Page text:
up their game in doing things incrementally. This is also one of
The team can of course break that work into tasks (if they insist on
making the mistake of breaking the work into tasks) and whether they
do so or not, they can choose to do the work by any means necessary,
such as using the framework.
That's what I mean about baking the use of the framework into the
individual stories. If we're going to use the framework on this
story, and it is going to take another day because we're doing it,
then that's the estimate.
> As such , as it relates to the "new framework" scenario I've
> described, if the dev team feels like they need to use a new
> framework going forward, they can do so whenever they want to,
> whether or not the PO is ok with it.
Yes, and bake it into the estimates of the stories / features /
Product Backlog items, however this estimation is done.
> Interesting notes about Approach #2:
> 1. I coach dev teams that these dev items MUST be made visible in the Sprint
> Backlog, and MUST be communicated to the PO. The amount of time a team spends
> on Dev Items should be a collaboration/negotiation between the team and PO, but
> in the end, the dev team makes the final decision.
This makes them sound like there are many items that are discernibly
separate from individual stories. I would prefer not to do that.
> 2. I coach teams that, because these items are not User Stories, they do not
> count towards velocity. As such, their velocity might suffer, and that will be
> made visible and should be discussed openly as well. This includes accounting
> for velocity assumptions used for Release Planning, Sprint Planning, etc.
Yes. I personally believe that they can almost always be avoided.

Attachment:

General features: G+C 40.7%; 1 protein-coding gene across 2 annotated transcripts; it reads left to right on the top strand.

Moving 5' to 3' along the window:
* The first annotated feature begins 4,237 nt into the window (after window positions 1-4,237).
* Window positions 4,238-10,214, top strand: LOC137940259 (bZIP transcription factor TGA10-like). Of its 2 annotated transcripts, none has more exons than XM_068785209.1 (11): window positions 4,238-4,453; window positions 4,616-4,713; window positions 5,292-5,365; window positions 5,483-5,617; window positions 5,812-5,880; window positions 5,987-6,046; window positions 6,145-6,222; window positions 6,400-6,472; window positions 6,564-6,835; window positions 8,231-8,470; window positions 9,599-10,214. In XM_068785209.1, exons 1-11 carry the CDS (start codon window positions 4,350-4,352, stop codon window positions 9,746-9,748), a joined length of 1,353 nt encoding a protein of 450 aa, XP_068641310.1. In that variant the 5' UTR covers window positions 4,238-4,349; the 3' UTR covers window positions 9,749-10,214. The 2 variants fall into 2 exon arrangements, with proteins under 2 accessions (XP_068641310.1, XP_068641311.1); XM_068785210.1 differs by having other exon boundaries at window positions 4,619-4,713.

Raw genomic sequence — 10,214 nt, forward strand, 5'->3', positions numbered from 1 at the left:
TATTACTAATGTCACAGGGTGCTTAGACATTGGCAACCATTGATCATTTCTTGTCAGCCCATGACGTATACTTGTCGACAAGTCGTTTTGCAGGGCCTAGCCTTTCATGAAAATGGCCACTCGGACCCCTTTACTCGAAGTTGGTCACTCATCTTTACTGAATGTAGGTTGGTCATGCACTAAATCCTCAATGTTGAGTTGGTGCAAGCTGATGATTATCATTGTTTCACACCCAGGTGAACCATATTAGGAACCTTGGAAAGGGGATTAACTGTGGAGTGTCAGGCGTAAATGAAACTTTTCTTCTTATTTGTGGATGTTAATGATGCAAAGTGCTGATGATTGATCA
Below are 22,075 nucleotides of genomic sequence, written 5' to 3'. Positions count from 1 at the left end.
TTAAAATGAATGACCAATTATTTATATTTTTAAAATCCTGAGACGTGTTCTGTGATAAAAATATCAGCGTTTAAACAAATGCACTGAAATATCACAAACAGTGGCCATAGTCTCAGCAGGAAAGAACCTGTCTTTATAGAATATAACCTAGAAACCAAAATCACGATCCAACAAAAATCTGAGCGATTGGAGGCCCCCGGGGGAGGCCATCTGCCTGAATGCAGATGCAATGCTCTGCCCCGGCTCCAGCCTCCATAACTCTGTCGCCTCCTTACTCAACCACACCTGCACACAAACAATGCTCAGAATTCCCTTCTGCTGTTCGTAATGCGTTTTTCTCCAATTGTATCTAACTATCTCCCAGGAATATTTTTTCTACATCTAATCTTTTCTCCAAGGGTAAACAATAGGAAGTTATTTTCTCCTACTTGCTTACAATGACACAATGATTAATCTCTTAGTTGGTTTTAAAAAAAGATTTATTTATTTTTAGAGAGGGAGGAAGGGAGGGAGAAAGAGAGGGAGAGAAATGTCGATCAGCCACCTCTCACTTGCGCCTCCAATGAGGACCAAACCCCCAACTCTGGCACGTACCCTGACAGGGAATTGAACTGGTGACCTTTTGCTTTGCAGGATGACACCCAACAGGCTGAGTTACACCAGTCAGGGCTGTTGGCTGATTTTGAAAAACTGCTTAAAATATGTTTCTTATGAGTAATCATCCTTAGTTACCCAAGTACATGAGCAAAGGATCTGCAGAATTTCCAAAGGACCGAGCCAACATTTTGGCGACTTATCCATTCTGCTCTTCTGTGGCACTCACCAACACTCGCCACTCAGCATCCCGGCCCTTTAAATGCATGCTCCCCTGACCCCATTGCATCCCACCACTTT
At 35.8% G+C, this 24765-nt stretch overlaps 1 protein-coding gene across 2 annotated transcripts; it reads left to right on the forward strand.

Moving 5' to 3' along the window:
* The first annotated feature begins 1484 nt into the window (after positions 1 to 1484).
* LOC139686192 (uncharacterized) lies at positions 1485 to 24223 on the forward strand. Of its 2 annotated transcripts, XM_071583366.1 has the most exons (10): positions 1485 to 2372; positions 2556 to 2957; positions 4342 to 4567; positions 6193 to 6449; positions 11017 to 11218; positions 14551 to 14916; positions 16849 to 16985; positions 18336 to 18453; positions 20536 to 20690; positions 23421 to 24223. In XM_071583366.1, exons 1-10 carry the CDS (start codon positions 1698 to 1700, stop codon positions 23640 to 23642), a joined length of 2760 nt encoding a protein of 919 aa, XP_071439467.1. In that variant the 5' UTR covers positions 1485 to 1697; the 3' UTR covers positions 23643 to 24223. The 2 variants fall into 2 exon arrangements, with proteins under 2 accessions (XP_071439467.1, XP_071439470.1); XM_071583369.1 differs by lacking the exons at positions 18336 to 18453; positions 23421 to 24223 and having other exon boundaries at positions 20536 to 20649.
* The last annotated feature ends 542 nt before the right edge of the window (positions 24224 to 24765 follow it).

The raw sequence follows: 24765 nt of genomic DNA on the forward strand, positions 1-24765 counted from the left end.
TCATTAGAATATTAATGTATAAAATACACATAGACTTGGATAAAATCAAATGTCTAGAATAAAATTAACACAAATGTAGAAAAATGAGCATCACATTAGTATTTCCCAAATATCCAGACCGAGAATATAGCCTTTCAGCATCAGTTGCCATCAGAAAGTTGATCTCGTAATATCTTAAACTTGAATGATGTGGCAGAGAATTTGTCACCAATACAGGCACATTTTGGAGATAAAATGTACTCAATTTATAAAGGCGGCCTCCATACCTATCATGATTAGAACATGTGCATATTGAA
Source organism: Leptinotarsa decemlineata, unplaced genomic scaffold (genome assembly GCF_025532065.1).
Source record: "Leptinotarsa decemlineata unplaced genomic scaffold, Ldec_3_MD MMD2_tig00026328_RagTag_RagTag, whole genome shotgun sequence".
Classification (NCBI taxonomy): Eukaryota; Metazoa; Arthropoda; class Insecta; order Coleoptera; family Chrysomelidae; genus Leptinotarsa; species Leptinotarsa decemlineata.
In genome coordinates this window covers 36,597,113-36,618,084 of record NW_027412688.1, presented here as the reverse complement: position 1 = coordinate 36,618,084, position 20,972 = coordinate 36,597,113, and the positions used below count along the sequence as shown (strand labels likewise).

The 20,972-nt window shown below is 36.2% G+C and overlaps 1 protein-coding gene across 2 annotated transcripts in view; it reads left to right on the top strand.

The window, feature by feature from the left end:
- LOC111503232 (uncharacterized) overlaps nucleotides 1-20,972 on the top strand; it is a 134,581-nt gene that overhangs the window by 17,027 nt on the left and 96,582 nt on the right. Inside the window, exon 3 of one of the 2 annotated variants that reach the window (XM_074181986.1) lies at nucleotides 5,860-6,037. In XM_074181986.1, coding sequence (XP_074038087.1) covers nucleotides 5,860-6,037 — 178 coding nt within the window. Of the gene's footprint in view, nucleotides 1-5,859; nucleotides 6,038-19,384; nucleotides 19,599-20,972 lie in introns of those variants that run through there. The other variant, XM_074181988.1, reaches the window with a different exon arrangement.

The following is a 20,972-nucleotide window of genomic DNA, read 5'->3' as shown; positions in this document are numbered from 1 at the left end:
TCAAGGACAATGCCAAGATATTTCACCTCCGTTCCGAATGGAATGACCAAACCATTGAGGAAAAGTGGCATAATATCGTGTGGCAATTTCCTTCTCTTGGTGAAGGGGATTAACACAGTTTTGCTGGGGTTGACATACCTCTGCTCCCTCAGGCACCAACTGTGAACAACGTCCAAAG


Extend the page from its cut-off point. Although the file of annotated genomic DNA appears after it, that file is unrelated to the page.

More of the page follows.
That said, I completely agree with not counting them as velocity. I
think that Dan, and Roy, and probably others would count them. We've
talked about the pros and cons of that. I would not count them.
> 3. Because all of these decision are made visible, dev teams should be careful
> to only use this time for things that can be well justified to decision makers
> and whoever ultimately "funds" the team. If the PO has a direct impact on
> "funding" the team, then you'd better keep her happy.
Note that in real Scrum the PO has the sole responsibility for
getting the best possible product by the date. Dev stories make her
job much harder, as no one (I mean no one) can properly prioritize
them against a revenue- or benefit-bearing feature.
Since as far as I know it is (almost?) always possible to do the
technical work incrementally, I never recommend Dev Stories as a
> I don't have this entire thing worked out, and I don't intend to be violating
> some important tenant of Scrum, either. If anyone feels as if I am, I'd
> certainly be interested in your thoughts on the subject.
I believe the main tenet of Scrum that this impacts is that only the
PO can select things into the Sprint Backlog. While it is true that
the team can build the software using any technical approach they
choose (subject to whatever the company enforces, which is probably
also against a Scrum tenet about self-organization), the necessity
of doing "Dev Stories" raises a very serious question about the
team's ability to execute Scrum well.
Most teams cannot execute Scrum well right out of the box, and in
fact I would bet that most cannot execute Scrum well by my standards
at all. So this is not a fatal flaw, since most Scrum teams probably
get benefit from Scrum.
"Dev Stories" are, however, almost always evidence that the team
would benefit from learning more about working incrementally.
Some things are impossible. And some things people say are
impossible are impossible because they don't know how to do them.
-- Ron Loyd